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Is Bob Dylan Jewish?

Yes, Bob Dylan is a Jew. He is a strange and famous musician whose personal views on things have always been hard to figure out.

Dylan turned 74 on his birthday, May 24, 2015.

Dylan was born a Jew named Robert Allen Zimmerman (Hebrew - Shabtai Zisel (or Zushe) ben Avraham) in 1941 in Duluth, Minnesota, and raised there and in Hibbing, Minnesota. His paternal grandparents, Zigman and Anna Zimmerman, emigrated from Odessa, Russia around 1905. His mother's grandparents, Benjamin and Lybba Edelstein, were Lithuanian Jews who arrived in America in 1902. His paternal grandmother's maiden name was Kyrgyz and her family originated from Istanbul.

Dylan’s parents were Abram Zimmerman and Beatrice "Beatty" Stone. When Dylan was six, his father was stricken with polio. The family returned to Hibbing, where Zimmerman grew up.

A few years back Dylan recorded a Christmas album. Ryan McDuff, from the blog Bully! Pulpit reported:
LOS ANGELES, Calif -- Bob Dylan is recording his first Christmas album, Bullypulpit.com has exclusively learned and has been quietly compiling a collection that includes both Christmas carols and modern songs. At least four songs have reportedly been recorded for the album including, “Must Be Santa,” “Here Comes Santa Claus,” “I’ll Be Home For Christmas" and “O Little Town of Bethlehem.”

The recording sessions have been taking place at fellow recording artist Jackson Browne's Groove Master’s Studios in Santa Monica, California, where Browne produced his album, "I’m Alive."

Prominent media expert and best-selling author Michael Levine said the move by Dylan was "completely consistent with his longstanding tradition of doing the unexpected. Concerning Bob Dylan literally nothing would surprise me which of course is part of his lasting appeal. He confounds like no other pop artist ever."

The inclusion of “O Little Town of Bethlehem," written by an Episcopal priest named Phillips Brooks in 1867 after a pilgrimage to the Holy Land, is likely to fuel speculation about Dylan's religious beliefs that have swirled ever since he publicly converted to Christianity in 1979, recorded explicitly religious material on three subsequent albums and for a time refused to play his old songs. Religious references on subsequent recordings became less overt after 1981's "Shot of Love."

The other three songs, “Must Be Santa” by Hal Moore and Bill Fredricks, “Here Comes Santa Claus” by Gene Autry and Oakley Haldeman and “I’ll Be Home for Christmas” by Buck Ram, Kim Gannon and Walter Kent were all written between 1943 and 1960.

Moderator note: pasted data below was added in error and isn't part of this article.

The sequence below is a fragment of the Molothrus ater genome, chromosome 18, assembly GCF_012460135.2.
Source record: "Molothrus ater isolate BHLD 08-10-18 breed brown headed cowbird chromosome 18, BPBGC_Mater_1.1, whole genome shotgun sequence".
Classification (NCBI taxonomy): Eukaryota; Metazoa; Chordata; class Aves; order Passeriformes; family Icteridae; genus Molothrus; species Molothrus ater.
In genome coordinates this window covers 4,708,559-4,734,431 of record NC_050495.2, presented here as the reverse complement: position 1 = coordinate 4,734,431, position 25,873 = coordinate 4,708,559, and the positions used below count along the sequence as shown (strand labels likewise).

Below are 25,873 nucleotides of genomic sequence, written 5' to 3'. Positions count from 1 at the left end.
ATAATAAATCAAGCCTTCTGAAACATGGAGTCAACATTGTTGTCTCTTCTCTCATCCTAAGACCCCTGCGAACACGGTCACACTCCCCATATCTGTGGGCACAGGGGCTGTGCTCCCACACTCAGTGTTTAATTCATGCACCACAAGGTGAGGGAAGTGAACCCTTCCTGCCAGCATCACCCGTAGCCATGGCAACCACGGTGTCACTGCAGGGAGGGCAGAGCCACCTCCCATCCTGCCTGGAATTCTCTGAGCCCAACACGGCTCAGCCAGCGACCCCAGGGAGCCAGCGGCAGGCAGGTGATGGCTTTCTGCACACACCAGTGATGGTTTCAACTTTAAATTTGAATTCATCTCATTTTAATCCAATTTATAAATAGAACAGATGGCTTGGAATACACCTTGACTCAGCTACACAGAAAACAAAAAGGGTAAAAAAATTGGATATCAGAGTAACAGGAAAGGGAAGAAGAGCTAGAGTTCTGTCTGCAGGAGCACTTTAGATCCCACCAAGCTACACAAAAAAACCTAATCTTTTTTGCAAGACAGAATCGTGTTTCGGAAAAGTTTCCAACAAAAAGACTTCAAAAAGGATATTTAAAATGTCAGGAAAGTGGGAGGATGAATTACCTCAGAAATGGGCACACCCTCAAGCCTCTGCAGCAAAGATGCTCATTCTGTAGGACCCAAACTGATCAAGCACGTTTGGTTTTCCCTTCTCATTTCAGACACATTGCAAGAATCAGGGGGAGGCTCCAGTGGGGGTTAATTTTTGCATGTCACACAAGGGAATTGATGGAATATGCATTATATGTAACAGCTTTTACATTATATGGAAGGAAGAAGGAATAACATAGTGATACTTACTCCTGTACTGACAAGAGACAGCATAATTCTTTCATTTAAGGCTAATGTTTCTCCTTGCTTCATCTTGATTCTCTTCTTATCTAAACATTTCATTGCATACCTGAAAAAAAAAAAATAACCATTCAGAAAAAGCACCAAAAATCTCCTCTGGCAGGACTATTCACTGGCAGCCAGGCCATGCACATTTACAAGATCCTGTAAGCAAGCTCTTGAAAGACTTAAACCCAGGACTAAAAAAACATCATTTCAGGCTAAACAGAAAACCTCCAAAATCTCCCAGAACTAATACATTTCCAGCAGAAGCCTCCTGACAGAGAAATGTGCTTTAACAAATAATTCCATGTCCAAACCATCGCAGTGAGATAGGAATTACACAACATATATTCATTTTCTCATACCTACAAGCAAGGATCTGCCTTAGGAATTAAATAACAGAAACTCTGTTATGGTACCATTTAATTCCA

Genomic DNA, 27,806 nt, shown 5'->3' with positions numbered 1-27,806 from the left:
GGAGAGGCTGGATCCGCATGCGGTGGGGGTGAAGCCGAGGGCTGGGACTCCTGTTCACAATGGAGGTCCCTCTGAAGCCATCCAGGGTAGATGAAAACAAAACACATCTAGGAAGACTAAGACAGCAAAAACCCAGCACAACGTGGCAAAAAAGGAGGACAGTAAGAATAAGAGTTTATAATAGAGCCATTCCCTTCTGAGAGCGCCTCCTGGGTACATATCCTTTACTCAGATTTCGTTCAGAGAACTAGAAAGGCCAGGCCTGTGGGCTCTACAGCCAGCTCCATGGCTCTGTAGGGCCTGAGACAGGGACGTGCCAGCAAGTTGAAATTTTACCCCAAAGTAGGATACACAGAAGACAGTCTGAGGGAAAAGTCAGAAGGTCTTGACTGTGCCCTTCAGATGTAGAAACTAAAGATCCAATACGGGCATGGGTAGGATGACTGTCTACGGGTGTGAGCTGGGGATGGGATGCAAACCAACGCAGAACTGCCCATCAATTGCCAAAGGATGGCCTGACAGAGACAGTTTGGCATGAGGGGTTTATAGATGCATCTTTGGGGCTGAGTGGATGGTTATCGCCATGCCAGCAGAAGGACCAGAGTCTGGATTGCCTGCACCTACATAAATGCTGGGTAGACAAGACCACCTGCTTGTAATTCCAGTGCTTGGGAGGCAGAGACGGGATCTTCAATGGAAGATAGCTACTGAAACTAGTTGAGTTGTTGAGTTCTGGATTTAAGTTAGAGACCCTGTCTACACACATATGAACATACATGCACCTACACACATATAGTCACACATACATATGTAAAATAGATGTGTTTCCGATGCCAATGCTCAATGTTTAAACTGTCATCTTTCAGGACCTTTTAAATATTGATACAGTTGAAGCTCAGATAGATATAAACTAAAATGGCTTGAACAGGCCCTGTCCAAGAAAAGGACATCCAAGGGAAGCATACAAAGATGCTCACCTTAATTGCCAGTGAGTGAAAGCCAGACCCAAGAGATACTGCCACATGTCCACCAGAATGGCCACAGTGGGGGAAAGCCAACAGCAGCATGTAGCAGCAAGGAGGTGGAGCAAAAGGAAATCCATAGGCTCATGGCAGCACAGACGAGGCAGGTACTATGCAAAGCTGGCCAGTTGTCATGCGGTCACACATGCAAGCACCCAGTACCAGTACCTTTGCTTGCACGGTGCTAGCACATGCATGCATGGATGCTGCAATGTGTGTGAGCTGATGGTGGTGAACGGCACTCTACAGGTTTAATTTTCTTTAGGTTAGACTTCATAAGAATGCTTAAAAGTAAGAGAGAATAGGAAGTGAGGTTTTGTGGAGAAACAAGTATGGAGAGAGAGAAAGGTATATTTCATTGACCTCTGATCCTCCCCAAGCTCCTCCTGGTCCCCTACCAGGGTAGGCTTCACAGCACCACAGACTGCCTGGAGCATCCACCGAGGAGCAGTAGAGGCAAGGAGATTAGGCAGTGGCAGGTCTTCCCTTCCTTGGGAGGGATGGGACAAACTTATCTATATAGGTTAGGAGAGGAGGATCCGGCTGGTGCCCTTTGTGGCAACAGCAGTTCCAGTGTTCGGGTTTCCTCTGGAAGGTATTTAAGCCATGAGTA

"A Christmas album by Bob Dylan in the pipeline doesn't really shock me," said Scott Marshall, author of a forthcoming book on the singer, "God and Bob Dylan: A Spiritual Life". "At first glance it may sound bizarre, but I don't think Dylan cares much about what his detractors might make of it. Dylan still sings songs from "Slow Train Coming" to this day and he's both never renounced being Jewish or renounced his experience with Jesus some three decades ago. He remains enigmatic and this will probably be talked about for years to come."
Dylan's spiritual pendulum swings back and forth. In 2007 Dylan went to Chabad Lubavitch for Yom Kippur, where he got an aliyah to the Torah. JTA Reported back then:
Bob Dylan's religious odyssey took a turn home on Yom Kippur.

The folk legend attended services at the Chabad-Lubavitch of Atlanta... Dylan was born Jewish but has dabbled in several faiths.

He arrived at morning services wearing a ski cap and a tallit, and stayed for the duration, the Web site said. Dylan was called to the Torah for an aliyah by his Hebrew name, Zushe ben Avraham, according to the Chabad outpost's rabbi, Yossi Lew.

Dylan was in Atlanta for a concert following the holiday.
As always be sure to see my friend Larry Yudelson's Tangled Up In Jews site for more background on the Jews and Jewishness connected with Bob Dylan.


The Right Way to Teach the Talmud

There is a right way to teach Talmud. All Yeshivas essentially teach Talmud the same way - select the Tractate to teach -- open it and start reading. That is not the right way.